North Sea oil is facing a critical period, with low oil prices coinciding with falling production in older fields. Industry and government must tread carefully to ensure the industry, and its associated skills base, does not decline prematurely.
Oil and gas has been one of the most important props for the UK economy since the mid-1970s, when oil started flowing ashore from what’s now known as the Montrose field. But the volatility of oil and gas prices has continually changed the way that industry handles the oilfields, with cycles of investment tracking rising prices. Now, the industry is faced with two difficult situations running in parallel: hydrocarbon prices are low, and the older oilfields are beginning to run dry.
This doesn’t mean by any means that we are out of oil and gas. There are many fields on what’s known as the UK Continental Shelf (UKCS), which extends from the North Sea in the east to the West of Shetland Zone in the west and even beyond that; some of these areas, particularly in the west as we have reported before, have barely been exploited yet (although conditions there are extremely arduous). But Shell earlier this year announced that it is to start decommissioning one off the North Sea’s emblematic fields, Brent, which gives North Sea crude oil its trading name.
This, says a report from the industry body Oil & Gas UK (OGUK), could be a cause for alarm. Declining revenues resulting from low prices might make it difficult to attract investment into UKCS fields, it says; plus, as reserves decline, it becomes more expensive to get the remaining hydrocarbons out. The nightmare situation, it says, is that this leads oil companies to decide to decommission prematurely, while there are still reserves present that could be profitable to extract if the oil price rises again — which is far from implausible although difficult, if not impossible, to predict.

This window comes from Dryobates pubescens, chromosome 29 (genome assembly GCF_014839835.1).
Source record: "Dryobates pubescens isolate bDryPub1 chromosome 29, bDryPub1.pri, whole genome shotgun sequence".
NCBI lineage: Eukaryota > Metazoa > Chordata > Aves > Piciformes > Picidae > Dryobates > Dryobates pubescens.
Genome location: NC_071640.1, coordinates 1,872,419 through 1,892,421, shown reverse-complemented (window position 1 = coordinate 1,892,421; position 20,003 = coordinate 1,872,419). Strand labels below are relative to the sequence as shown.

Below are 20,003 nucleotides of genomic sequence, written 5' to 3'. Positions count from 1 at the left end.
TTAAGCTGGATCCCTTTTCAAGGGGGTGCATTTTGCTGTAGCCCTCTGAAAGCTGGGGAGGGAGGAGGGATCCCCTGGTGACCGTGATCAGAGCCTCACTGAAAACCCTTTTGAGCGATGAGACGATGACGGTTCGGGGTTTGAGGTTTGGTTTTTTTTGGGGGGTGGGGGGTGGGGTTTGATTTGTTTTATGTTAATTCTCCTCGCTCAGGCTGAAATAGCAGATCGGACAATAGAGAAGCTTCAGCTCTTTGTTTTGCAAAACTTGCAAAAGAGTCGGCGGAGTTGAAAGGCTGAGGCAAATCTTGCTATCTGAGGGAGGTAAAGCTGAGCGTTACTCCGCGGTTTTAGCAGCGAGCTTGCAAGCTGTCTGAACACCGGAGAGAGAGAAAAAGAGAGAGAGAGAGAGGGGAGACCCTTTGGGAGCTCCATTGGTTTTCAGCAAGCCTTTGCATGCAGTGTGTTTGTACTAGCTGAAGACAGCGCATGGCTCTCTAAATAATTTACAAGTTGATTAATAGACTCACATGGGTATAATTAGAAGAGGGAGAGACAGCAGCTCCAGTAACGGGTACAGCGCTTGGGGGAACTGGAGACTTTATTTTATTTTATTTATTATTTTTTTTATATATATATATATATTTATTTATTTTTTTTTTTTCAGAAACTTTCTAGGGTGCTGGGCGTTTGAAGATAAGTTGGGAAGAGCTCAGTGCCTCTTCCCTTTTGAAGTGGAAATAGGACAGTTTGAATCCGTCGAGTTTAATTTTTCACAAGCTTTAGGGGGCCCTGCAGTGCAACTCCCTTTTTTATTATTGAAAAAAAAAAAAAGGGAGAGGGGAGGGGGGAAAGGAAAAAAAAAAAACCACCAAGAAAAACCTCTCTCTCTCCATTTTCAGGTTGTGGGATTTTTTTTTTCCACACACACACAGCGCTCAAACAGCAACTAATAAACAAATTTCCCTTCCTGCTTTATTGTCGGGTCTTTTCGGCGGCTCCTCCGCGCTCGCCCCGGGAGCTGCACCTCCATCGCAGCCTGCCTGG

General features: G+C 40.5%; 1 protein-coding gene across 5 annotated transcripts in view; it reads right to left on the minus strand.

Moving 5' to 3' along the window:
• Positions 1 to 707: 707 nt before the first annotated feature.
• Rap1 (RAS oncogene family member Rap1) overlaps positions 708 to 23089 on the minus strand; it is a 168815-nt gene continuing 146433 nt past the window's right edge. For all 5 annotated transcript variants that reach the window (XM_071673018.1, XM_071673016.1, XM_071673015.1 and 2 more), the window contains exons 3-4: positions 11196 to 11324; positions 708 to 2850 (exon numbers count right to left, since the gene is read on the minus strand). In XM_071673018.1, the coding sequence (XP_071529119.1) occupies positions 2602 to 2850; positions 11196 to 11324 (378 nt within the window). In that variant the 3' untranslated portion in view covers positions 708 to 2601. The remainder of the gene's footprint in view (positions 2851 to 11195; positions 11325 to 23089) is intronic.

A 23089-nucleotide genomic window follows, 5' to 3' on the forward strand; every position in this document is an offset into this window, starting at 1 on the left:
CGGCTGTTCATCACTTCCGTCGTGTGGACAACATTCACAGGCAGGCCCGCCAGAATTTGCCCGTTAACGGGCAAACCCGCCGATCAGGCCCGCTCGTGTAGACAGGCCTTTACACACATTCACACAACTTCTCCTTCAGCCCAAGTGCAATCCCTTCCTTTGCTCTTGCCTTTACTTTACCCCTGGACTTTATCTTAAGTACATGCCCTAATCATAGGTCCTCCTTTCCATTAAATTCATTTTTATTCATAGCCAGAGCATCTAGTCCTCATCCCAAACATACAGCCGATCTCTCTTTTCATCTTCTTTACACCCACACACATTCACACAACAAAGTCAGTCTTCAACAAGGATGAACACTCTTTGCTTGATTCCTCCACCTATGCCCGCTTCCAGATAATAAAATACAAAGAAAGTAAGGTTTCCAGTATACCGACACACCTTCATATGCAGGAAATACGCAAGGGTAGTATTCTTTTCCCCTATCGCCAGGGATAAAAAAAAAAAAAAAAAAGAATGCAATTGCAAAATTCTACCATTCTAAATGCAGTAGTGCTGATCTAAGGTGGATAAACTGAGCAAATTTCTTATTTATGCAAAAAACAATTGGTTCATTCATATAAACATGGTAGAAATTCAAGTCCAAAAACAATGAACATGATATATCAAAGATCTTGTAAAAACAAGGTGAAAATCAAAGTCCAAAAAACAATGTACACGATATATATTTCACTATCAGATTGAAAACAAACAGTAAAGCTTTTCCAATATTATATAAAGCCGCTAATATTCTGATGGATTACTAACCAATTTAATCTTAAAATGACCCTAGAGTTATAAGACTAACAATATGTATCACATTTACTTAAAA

One reason this is such a serious problem is that North Sea infrastructure is often shared, so if one field is decommissioned it can have knock-on effects right across the region, which again might require difficult-to-obtain investment to overcome (such as installing equipment to bypass ‘dead’ wells so that functional ones can still access pipelines). This, the report states, means that the industry has to urgently revise the way it manages the UKCS; protecting critical infrastructure, improving the efficiency of production; and creating a competitive cost base.
It’s the last of these which may prove the trickiest and most controversial, as it is largely in the hands of the Treasury. When the background for its energy policy has for the past decade or so revolved around reducing the use of, and the country’s dependence on, fossil fuels; and encouraging the development of low-carbon alternatives, it’s hard to see how further tax breaks and assistance for dirty old oil and gas could be spun as anything other than a climb-down. Considering the cost of building nuclear power stations and how much assistance the government has had to promise to get that done (to the extent of being accused of providing illegal state aid) it could even be asked whether it’s affordable at all.
There are moves the industry can take, the report says. Drilling efficiency can be improved, for example by extending the reach of existing wells. But companies are trying to reduce costs at the same time; they must take great care to ensure that this does not lead to impact on safety or the loss of key skills. Meanwhile, it’s vital that exploration doesn’t come to a halt; seismic studies in the less-explored regions such as West of Shetland and the fringes of the Central North Sea Basin must continue (although this might require government support, which OGUK calls for).
Meanwhile, there has to be an increased focus on know-how in decommissioning. This is a huge, complex task and an industry in itself; all fields are finite and the UK has an opportunity to become the world’s centre of expertise in decommissioning, creating a new industry sector and source of income. But there has to be cooperation here: between companies and countries operating in the region and beyond. Finding ways to decommission fields in such a way that they could be reactivated economically may be one way to proceed; but this would require careful stewardship of skills and maintenance of the oil and gas supply chain, as will most of the options. We will look at the technological issues surrounding decommissioning in an upcoming cover feature.